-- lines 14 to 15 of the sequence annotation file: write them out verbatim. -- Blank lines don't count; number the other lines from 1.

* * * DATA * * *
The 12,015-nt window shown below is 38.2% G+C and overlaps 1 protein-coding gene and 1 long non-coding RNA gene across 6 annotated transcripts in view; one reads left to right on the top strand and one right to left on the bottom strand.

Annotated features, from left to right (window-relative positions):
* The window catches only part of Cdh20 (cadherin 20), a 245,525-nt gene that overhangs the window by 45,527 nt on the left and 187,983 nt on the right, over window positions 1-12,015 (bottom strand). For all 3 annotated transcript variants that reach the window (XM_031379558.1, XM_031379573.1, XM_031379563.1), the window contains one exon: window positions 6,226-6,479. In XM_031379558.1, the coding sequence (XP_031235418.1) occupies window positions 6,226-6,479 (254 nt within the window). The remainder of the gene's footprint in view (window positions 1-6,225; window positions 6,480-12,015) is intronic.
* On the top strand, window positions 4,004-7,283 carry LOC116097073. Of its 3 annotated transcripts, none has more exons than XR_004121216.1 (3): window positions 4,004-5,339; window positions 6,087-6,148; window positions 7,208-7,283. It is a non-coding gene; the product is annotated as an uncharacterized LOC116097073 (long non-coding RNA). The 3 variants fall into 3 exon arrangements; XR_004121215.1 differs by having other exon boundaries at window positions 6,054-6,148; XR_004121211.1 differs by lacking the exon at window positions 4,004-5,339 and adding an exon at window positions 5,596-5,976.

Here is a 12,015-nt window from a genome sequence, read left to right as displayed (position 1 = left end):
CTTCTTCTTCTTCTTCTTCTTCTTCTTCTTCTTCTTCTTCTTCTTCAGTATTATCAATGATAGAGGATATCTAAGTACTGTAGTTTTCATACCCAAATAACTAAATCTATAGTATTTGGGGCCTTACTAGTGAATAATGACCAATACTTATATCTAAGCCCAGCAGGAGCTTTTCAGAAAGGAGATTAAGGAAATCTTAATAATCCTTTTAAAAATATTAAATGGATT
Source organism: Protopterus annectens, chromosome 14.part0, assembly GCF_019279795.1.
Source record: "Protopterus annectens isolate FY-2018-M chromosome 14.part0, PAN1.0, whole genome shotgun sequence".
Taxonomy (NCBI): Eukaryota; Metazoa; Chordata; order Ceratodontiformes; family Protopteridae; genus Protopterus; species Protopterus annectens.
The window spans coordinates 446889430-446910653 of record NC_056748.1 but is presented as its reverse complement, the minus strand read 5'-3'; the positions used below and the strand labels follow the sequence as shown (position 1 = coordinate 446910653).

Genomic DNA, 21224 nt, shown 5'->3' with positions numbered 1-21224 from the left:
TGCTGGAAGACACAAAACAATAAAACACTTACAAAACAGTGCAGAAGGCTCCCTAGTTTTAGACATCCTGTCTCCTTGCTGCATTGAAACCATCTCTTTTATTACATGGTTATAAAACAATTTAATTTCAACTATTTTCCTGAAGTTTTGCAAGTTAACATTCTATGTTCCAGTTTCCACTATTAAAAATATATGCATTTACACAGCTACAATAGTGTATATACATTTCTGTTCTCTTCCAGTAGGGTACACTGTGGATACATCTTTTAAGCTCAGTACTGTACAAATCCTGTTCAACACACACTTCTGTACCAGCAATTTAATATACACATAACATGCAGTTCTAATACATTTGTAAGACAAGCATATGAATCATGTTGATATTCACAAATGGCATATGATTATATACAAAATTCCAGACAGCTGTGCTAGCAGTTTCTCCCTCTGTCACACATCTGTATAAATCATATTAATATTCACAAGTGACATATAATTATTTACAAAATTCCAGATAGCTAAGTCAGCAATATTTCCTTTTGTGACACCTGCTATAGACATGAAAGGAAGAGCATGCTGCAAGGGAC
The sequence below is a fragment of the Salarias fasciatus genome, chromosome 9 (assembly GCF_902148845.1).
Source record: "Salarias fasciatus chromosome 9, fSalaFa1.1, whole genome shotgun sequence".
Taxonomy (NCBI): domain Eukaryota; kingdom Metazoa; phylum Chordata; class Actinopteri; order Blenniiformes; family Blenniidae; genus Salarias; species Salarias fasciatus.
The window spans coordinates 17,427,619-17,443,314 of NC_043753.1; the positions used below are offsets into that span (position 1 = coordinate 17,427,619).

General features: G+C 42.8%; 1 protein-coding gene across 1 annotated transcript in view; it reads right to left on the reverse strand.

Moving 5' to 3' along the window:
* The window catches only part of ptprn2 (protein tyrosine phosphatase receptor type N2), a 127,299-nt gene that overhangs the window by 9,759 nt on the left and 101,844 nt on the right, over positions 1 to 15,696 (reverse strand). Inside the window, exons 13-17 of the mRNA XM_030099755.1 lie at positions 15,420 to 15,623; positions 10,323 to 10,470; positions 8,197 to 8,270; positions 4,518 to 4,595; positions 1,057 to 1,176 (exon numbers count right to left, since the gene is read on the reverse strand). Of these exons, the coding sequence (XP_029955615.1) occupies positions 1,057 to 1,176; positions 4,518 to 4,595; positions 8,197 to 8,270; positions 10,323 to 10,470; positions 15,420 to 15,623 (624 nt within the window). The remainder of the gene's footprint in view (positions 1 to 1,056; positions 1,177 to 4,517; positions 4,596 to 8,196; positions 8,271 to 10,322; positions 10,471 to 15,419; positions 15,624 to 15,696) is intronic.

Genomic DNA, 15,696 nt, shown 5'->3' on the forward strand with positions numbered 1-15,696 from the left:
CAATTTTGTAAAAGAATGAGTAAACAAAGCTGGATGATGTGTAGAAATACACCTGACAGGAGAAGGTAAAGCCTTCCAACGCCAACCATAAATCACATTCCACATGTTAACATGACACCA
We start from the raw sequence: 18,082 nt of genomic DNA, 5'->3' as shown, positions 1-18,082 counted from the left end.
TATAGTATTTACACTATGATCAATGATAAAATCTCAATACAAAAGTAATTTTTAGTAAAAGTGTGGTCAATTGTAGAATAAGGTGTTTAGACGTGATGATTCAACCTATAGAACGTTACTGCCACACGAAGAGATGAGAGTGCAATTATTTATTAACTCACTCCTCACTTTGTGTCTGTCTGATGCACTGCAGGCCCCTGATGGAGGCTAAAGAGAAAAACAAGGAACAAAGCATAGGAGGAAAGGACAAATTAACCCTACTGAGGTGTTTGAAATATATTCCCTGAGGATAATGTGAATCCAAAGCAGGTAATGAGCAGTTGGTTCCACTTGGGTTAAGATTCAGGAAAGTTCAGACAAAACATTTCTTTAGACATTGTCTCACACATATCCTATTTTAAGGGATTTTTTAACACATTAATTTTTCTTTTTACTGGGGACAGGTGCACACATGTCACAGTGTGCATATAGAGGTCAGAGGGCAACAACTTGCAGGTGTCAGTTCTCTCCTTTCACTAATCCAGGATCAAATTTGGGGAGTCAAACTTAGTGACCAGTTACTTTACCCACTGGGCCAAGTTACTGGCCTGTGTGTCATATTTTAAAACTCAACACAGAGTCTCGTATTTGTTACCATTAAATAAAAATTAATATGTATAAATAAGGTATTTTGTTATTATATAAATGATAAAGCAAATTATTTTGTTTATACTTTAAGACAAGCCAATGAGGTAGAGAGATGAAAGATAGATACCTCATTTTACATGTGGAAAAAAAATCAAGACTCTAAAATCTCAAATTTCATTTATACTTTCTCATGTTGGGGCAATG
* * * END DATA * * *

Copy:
Source record: "Salarias fasciatus chromosome 9, fSalaFa1.1, whole genome shotgun sequence".
Taxonomy (NCBI): domain Eukaryota; kingdom Metazoa; phylum Chordata; class Actinopteri; order Blenniiformes; family Blenniidae; genus Salarias; species Salarias fasciatus.